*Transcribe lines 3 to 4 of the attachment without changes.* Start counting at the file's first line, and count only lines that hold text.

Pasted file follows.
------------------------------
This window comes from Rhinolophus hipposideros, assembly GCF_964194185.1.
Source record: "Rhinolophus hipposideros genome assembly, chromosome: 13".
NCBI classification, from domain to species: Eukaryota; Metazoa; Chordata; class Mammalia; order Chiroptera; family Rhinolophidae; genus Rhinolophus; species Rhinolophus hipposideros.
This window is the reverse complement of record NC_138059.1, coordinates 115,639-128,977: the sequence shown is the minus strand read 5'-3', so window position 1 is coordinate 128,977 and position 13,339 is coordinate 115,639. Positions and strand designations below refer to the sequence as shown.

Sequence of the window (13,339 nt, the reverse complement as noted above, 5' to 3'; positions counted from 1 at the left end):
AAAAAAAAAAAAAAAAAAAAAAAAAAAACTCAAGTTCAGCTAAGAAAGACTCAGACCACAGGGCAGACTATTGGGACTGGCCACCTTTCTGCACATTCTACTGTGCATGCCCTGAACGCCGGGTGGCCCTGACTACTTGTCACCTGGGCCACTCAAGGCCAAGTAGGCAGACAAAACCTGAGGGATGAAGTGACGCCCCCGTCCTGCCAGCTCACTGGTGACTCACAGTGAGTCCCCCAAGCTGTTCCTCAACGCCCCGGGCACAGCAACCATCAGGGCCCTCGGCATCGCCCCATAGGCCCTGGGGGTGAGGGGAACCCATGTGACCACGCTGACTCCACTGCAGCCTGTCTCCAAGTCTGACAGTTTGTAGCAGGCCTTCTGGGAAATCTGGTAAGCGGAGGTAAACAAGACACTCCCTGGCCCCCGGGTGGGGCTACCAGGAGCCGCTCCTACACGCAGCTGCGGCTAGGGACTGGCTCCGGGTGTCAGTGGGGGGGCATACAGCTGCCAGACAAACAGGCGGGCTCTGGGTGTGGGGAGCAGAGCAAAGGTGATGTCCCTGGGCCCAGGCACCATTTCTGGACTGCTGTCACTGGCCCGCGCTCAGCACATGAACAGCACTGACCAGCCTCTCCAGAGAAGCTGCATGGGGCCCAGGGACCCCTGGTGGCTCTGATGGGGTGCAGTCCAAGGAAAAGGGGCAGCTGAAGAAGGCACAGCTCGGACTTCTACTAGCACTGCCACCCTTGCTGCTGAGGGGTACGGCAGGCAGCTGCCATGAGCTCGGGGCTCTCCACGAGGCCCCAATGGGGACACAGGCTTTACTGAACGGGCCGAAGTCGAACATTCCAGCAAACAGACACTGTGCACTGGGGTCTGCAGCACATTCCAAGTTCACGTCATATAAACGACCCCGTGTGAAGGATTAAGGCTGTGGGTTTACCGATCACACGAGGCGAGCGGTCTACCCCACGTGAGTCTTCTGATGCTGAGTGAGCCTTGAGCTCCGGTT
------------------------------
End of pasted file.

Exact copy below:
NCBI classification, from domain to species: Eukaryota; Metazoa; Chordata; class Mammalia; order Chiroptera; family Rhinolophidae; genus Rhinolophus; species Rhinolophus hipposideros.
This window is the reverse complement of record NC_138059.1, coordinates 115,639-128,977: the sequence shown is the minus strand read 5'-3', so window position 1 is coordinate 128,977 and position 13,339 is coordinate 115,639. Positions and strand designations below refer to the sequence as shown.